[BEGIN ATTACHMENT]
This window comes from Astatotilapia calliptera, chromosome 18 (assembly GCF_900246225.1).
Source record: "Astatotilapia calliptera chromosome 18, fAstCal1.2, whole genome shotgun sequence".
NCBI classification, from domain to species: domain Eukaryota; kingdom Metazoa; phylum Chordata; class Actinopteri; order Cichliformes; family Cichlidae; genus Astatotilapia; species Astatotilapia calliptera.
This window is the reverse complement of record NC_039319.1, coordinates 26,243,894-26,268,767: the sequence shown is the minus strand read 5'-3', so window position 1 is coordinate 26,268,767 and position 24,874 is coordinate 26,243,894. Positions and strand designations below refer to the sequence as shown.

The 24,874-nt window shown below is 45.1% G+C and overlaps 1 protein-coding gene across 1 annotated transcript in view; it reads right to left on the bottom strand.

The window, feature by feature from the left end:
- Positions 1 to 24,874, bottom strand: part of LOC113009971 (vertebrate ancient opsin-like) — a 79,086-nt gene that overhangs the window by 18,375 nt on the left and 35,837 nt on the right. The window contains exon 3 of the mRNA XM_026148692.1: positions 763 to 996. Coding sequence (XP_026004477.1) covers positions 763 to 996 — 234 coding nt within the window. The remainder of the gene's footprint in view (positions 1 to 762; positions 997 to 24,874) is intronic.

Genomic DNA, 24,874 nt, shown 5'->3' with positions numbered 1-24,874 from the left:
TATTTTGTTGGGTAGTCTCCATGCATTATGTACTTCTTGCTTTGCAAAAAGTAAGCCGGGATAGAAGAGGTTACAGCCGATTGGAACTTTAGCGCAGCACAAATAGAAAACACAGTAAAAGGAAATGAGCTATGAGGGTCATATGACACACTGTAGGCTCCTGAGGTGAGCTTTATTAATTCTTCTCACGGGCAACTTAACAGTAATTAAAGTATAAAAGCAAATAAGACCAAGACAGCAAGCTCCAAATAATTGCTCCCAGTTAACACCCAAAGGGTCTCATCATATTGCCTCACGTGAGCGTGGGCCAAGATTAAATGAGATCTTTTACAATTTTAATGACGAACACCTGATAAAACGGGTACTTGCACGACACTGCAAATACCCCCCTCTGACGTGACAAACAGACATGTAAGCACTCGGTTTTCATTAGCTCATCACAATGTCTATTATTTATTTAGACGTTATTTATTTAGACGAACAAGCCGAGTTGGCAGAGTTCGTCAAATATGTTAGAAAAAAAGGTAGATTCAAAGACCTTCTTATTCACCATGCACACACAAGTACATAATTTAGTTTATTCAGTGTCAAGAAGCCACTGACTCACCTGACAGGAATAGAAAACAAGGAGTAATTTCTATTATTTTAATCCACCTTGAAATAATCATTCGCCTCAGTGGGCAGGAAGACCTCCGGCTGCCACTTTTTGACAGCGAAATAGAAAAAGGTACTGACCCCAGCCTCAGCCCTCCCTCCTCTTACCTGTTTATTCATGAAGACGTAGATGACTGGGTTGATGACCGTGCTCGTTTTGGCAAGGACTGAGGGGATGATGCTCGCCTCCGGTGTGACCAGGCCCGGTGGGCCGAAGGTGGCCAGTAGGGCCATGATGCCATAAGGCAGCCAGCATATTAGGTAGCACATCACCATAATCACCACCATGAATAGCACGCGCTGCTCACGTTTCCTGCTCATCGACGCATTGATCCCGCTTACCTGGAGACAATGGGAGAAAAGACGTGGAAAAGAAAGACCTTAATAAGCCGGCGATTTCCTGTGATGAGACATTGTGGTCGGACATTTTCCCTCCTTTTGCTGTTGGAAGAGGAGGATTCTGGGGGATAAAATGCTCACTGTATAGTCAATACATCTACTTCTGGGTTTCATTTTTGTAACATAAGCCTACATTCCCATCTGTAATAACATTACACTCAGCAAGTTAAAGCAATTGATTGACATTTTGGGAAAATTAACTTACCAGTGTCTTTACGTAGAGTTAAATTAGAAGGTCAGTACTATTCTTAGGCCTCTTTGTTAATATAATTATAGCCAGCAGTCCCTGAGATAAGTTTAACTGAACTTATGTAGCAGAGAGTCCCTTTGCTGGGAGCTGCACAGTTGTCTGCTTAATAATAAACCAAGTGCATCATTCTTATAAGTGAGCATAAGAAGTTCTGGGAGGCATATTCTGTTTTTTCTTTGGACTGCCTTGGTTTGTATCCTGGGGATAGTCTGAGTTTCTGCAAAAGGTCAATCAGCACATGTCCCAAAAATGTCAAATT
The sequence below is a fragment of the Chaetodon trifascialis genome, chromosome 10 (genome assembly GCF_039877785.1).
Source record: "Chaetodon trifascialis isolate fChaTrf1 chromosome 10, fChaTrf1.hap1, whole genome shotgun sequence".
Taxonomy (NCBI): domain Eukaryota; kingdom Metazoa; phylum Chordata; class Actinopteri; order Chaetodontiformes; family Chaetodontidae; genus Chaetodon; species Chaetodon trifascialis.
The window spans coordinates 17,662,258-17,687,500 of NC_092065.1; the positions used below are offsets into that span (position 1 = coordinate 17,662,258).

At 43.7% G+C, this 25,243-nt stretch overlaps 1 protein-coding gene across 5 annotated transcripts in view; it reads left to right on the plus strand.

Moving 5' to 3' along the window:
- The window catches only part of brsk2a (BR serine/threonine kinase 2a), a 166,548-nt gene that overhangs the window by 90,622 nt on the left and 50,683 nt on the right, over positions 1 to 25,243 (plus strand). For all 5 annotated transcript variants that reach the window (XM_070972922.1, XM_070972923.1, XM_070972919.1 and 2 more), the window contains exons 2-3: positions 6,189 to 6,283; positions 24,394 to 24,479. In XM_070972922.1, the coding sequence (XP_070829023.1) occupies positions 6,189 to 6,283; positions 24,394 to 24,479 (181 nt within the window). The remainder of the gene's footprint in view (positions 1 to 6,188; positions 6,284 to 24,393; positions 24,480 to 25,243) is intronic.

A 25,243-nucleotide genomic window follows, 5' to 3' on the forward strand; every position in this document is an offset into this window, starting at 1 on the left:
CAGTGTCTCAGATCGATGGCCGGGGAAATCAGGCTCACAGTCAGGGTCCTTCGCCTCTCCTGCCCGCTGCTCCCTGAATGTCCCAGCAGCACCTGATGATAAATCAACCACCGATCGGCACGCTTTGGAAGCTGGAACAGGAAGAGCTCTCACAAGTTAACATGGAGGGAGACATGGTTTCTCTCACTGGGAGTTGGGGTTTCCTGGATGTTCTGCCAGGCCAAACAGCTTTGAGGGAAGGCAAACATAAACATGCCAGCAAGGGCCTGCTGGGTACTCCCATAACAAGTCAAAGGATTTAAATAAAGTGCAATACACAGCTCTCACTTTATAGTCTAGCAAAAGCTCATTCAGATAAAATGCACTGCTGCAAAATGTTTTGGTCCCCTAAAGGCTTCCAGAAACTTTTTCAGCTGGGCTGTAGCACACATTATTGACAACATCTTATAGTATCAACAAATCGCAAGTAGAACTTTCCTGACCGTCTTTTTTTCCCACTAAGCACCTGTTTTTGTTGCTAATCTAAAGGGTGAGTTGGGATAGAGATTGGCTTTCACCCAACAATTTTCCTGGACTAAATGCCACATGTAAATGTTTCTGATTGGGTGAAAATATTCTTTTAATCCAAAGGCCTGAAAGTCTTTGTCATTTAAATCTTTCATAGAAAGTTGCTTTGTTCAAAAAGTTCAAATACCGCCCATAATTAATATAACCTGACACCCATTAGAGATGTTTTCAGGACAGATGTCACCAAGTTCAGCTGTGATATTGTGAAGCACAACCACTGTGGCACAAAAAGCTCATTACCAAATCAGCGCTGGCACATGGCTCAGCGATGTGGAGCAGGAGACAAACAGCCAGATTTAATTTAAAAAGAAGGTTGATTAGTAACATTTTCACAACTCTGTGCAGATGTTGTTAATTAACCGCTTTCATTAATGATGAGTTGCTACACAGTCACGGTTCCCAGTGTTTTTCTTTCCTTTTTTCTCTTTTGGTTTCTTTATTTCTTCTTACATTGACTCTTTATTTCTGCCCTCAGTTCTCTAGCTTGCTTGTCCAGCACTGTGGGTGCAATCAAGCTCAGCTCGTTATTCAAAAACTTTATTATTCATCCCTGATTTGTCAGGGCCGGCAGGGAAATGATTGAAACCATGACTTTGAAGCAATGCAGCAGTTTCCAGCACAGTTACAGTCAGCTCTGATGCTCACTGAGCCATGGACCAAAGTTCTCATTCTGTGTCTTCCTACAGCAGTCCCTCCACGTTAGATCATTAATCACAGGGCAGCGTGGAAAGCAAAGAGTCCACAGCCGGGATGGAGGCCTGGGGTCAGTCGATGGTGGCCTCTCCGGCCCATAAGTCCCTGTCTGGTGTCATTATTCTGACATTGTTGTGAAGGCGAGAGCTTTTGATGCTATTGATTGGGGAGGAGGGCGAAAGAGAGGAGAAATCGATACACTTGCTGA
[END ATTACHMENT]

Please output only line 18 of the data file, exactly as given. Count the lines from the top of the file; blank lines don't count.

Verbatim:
CAGTGTCTCAGATCGATGGCCGGGGAAATCAGGCTCACAGTCAGGGTCCTTCGCCTCTCCTGCCCGCTGCTCCCTGAATGTCCCAGCAGCACCTGATGATAAATCAACCACCGATCGGCACGCTTTGGAAGCTGGAACAGGAAGAGCTCTCACAAGTTAACATGGAGGGAGACATGGTTTCTCTCACTGGGAGTTGGGGTTTCCTGGATGTTCTGCCAGGCCAAACAGCTTTGAGGGAAGGCAAACATAAACATGCCAGCAAGGGCCTGCTGGGTACTCCCATAACAAGTCAAAGGATTTAAATAAAGTGCAATACACAGCTCTCACTTTATAGTCTAGCAAAAGCTCATTCAGATAAAATGCACTGCTGCAAAATGTTTTGGTCCCCTAAAGGCTTCCAGAAACTTTTTCAGCTGGGCTGTAGCACACATTATTGACAACATCTTATAGTATCAACAAATCGCAAGTAGAACTTTCCTGACCGTCTTTTTTTCCCACTAAGCACCTGTTTTTGTTGCTAATCTAAAGGGTGAGTTGGGATAGAGATTGGCTTTCACCCAACAATTTTCCTGGACTAAATGCCACATGTAAATGTTTCTGATTGGGTGAAAATATTCTTTTAATCCAAAGGCCTGAAAGTCTTTGTCATTTAAATCTTTCATAGAAAGTTGCTTTGTTCAAAAAGTTCAAATACCGCCCATAATTAATATAACCTGACACCCATTAGAGATGTTTTCAGGACAGATGTCACCAAGTTCAGCTGTGATATTGTGAAGCACAACCACTGTGGCACAAAAAGCTCATTACCAAATCAGCGCTGGCACATGGCTCAGCGATGTGGAGCAGGAGACAAACAGCCAGATTTAATTTAAAAAGAAGGTTGATTAGTAACATTTTCACAACTCTGTGCAGATGTTGTTAATTAACCGCTTTCATTAATGATGAGTTGCTACACAGTCACGGTTCCCAGTGTTTTTCTTTCCTTTTTTCTCTTTTGGTTTCTTTATTTCTTCTTACATTGACTCTTTATTTCTGCCCTCAGTTCTCTAGCTTGCTTGTCCAGCACTGTGGGTGCAATCAAGCTCAGCTCGTTATTCAAAAACTTTATTATTCATCCCTGATTTGTCAGGGCCGGCAGGGAAATGATTGAAACCATGACTTTGAAGCAATGCAGCAGTTTCCAGCACAGTTACAGTCAGCTCTGATGCTCACTGAGCCATGGACCAAAGTTCTCATTCTGTGTCTTCCTACAGCAGTCCCTCCACGTTAGATCATTAATCACAGGGCAGCGTGGAAAGCAAAGAGTCCACAGCCGGGATGGAGGCCTGGGGTCAGTCGATGGTGGCCTCTCCGGCCCATAAGTCCCTGTCTGGTGTCATTATTCTGACATTGTTGTGAAGGCGAGAGCTTTTGATGCTATTGATTGGGGAGGAGGGCGAAAGAGAGGAGAAATCGATACACTTGCTGA